Lilian endured economic hardship during her childhood. Coming from a Jewish family in a predominantly Catholic country, Lilian also experienced isolation and rejection for her religious beliefs in school and in society in general. All of these experiences prompted her to focus on her studies so that she could escape from her difficult childhood.
After graduating from the university, Lilian had the opportunity to enter a masters program in linguistics in France. She lived in France and participated in the feminist movement of the 70s. Lilian's engagement with French feminist thought and action influenced her greatly. It taught her important lessons on solidarity, and sparked in her a profound interest in group and social dynamics. Subsequently, she began studying video production. Despite the highly male-dominated field she was entering, Lilian soon arose as a promising producer and distinguished director for film, television and video. In her personal life, she began to engage in spiritual work and made it a life-long commitment to respect and love others.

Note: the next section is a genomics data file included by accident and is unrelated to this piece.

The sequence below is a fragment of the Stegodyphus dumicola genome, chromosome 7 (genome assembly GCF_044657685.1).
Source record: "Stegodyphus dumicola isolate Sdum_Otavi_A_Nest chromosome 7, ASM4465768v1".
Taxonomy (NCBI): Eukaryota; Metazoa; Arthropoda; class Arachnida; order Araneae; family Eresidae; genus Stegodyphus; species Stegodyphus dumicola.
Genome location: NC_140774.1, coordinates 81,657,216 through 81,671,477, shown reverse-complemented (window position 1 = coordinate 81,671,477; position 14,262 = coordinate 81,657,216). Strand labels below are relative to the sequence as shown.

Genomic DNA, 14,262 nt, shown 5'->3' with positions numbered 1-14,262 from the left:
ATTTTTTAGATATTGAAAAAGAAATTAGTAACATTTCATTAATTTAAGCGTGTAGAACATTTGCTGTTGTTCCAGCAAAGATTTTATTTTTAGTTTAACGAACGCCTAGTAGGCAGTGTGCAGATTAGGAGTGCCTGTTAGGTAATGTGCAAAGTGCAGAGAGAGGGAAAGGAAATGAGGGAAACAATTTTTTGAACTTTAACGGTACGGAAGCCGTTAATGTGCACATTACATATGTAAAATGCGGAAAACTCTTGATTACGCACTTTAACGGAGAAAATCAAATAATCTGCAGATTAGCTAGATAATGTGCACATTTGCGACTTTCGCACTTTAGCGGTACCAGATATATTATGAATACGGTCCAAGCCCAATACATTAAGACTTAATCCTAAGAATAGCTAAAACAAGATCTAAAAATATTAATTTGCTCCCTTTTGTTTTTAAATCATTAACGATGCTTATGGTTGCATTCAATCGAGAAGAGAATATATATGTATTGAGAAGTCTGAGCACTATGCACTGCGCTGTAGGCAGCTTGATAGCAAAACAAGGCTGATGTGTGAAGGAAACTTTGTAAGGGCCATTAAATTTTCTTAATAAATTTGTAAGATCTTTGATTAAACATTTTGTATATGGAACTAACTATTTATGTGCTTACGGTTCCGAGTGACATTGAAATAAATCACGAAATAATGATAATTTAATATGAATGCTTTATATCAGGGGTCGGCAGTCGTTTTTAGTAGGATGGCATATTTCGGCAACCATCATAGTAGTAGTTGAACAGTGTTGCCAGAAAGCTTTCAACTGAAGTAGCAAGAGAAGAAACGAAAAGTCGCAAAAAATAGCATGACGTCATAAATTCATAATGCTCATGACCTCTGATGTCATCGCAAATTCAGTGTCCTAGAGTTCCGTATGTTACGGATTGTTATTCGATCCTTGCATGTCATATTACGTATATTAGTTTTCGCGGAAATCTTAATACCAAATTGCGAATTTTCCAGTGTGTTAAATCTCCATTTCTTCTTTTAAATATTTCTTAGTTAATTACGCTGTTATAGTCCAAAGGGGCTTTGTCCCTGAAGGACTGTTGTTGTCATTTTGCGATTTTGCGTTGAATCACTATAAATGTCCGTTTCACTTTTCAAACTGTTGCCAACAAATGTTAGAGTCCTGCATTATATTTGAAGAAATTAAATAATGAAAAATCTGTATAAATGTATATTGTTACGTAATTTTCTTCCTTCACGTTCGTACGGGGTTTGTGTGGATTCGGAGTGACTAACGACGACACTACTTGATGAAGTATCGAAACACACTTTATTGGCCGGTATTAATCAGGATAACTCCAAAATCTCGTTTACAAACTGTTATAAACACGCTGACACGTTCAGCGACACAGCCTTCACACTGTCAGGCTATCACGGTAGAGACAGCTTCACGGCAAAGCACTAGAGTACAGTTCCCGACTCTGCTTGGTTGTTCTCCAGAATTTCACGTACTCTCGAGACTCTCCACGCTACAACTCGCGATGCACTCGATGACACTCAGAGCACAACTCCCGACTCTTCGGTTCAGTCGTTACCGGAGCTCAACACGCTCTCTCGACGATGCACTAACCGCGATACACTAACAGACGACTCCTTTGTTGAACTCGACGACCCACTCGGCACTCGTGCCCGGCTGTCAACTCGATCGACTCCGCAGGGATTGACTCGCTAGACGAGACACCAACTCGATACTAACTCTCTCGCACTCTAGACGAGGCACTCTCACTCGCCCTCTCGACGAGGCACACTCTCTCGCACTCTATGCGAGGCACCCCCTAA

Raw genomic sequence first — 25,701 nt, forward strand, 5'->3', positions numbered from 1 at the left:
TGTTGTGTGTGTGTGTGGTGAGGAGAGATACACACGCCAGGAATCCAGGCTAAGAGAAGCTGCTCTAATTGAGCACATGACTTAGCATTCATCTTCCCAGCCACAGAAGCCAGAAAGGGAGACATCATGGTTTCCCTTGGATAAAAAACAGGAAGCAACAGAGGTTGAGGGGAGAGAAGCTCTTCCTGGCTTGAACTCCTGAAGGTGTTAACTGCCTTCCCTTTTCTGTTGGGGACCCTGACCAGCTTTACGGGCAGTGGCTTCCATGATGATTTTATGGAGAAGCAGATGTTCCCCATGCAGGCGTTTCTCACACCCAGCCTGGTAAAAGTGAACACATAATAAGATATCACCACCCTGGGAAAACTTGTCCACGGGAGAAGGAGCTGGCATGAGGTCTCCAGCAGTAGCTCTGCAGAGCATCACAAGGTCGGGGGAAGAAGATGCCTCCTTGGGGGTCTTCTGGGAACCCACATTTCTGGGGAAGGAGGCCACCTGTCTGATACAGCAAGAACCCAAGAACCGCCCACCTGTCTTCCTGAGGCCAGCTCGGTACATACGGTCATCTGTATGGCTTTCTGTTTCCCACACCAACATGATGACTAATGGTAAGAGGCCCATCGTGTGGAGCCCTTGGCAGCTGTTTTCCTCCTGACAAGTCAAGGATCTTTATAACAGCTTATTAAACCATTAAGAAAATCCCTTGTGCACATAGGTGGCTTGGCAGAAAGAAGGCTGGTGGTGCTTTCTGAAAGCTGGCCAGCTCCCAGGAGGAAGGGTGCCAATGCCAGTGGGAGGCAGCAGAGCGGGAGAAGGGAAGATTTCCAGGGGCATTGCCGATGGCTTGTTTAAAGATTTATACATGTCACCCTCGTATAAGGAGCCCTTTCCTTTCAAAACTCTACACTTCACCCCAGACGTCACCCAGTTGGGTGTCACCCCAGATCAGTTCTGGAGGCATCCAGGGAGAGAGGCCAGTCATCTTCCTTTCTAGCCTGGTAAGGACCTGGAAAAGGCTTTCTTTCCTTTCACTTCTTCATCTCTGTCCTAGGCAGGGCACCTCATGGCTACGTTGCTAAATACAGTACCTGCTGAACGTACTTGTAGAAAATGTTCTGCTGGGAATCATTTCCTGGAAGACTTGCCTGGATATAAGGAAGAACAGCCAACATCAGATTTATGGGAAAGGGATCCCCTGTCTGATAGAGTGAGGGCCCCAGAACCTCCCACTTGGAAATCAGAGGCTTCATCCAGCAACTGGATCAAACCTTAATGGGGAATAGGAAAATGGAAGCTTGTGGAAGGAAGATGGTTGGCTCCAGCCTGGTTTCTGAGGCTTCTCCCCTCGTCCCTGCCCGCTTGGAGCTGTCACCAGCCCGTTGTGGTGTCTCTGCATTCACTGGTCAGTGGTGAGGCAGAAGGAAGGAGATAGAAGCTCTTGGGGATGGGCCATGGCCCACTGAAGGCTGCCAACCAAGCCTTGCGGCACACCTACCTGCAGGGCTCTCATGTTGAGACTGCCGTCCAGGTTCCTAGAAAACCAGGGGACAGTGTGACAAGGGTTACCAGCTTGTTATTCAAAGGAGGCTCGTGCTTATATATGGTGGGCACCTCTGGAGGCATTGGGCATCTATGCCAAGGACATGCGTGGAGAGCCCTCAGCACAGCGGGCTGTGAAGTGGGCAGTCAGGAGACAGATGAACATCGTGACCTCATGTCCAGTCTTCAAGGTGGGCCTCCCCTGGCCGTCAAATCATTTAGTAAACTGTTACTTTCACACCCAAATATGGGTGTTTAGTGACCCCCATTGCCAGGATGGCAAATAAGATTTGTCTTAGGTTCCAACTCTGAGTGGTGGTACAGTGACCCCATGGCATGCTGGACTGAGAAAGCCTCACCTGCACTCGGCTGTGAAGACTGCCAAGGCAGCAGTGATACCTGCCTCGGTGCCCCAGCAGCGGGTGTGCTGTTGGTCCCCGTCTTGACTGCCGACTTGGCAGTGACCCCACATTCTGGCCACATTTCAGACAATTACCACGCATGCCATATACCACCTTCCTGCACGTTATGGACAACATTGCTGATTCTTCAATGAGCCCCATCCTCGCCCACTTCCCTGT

In 1989, Lilian responded to a psychologist's request for help in creating an educational video about sexual abuse. The experience of producing the pilot, struck profound feelings in her about child abuse. It was at this moment that Lilian decided to dedicate herself to creating educational materials to prevent this abuse from happening to others. Through working on the video, she came to understand the importance of linking the visual images and message of the video with the need to link educational materials and training in order for the work to be effective. Lilian then pulled together a team of communication professionals interested in collaborating in the social work model she developed. In 1992, she founded the organization Yaocíhuatl, and now seeks to consolidate her strategy for international replication of her straightforward model.